Instead, the thinness of her presentation creates the sense that the characters and story are subservient to the themes she wants to portray. The narration is given to fits of exposition that tell in a paragraph exactly how a character is feeling or what happens to them after a certain event, a too-pat approach that causes parts of the novel to feel rushed even though it's more than 400 pages long.

Alternatives suggest a reading list: those interested in the history of Japan after World War II should read John Dower's Embracing Defeat, to which Tsukiyama acknowledges a debt for this novel. Those seeking a novel about the changing Japan of this era should consider Junichiro Tanizaki's The Makioka Sisters. And readers simply new to Tsukiyama's work should read The Samurai's Garden instead.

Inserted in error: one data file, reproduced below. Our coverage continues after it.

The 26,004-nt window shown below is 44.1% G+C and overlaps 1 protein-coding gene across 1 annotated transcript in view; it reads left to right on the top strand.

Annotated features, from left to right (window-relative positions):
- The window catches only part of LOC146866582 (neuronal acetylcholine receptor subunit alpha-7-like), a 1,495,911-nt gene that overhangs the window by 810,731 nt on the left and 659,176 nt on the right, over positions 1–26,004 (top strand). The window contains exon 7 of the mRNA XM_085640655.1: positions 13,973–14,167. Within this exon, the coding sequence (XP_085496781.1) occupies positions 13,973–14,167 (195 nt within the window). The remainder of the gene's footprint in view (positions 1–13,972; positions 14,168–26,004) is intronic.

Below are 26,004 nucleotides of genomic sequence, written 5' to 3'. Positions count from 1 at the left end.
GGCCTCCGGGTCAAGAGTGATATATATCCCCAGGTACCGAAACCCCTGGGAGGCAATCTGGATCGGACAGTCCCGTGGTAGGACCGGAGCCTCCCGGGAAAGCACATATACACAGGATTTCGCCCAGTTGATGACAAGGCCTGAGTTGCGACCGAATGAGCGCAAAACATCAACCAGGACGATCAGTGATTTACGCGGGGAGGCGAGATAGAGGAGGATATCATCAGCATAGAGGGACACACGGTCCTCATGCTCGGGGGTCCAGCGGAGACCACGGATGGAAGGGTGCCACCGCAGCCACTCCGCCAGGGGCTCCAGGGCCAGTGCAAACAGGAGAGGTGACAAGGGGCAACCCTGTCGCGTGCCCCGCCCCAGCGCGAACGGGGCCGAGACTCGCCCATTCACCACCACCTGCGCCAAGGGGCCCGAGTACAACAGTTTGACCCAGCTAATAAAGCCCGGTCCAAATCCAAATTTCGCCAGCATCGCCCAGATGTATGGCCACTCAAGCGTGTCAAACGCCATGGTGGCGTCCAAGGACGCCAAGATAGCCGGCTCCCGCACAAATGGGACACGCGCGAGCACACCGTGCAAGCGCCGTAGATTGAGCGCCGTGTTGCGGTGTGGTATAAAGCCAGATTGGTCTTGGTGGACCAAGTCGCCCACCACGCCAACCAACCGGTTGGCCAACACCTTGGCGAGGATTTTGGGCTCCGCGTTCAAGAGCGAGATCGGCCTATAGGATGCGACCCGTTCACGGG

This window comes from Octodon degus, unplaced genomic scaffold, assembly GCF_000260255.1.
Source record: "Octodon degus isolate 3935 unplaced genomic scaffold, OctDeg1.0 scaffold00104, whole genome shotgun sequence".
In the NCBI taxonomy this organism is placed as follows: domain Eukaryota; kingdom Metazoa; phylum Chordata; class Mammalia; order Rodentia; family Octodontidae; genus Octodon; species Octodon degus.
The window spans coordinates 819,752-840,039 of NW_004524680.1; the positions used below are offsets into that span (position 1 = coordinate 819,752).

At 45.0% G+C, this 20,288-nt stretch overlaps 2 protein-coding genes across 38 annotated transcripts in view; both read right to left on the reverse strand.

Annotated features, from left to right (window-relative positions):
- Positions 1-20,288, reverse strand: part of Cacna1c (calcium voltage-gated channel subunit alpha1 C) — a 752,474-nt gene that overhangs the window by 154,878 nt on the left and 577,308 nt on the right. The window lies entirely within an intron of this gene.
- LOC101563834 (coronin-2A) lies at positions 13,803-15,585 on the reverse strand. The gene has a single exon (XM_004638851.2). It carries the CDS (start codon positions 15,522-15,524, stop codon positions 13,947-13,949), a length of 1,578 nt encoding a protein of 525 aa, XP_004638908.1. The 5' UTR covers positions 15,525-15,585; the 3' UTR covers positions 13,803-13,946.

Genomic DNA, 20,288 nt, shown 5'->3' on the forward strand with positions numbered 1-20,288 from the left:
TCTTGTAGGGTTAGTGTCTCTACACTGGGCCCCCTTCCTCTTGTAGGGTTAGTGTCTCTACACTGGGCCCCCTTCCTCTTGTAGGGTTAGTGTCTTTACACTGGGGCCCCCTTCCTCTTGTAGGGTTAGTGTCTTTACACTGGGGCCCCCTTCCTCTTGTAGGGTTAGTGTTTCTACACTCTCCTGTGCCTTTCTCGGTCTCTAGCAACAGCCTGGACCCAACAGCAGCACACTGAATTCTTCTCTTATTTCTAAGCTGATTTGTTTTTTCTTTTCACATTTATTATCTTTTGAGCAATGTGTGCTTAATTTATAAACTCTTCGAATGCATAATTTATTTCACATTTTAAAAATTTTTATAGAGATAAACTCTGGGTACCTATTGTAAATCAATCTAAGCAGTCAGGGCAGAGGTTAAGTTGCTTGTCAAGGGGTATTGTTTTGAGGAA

"Blossoms" by no means fails miserably; it is reasonably entertaining. But it's hard to recommend a book when the best thing you can say about it is that worse has been written. Tsukiyama seems to be grasping at timelessness here, but she would have done well to let it arise from the more intimate, character-driven storytelling at which she excels.


Customer Rating: Average rating of 4/5Average rating of 4/5Average rating of 4/5Average rating of 4/5Average rating of 4/5
Summary: A beautiful yet sad story
Comment: I love this writers work. This was a very wonderful story but very sad. I enjoy the poetic way Gail Tsukiyama writes and have enjoyed all of her work. I gave this one 4 stars because it dragged in parts and I wanted to hear more about the No masks and theatre. The writing style kept me turning the pages.

Customer Rating: Average rating of 3/5Average rating of 3/5Average rating of 3/5Average rating of 3/5Average rating of 3/5
Summary: Educational, But Hard to Get Through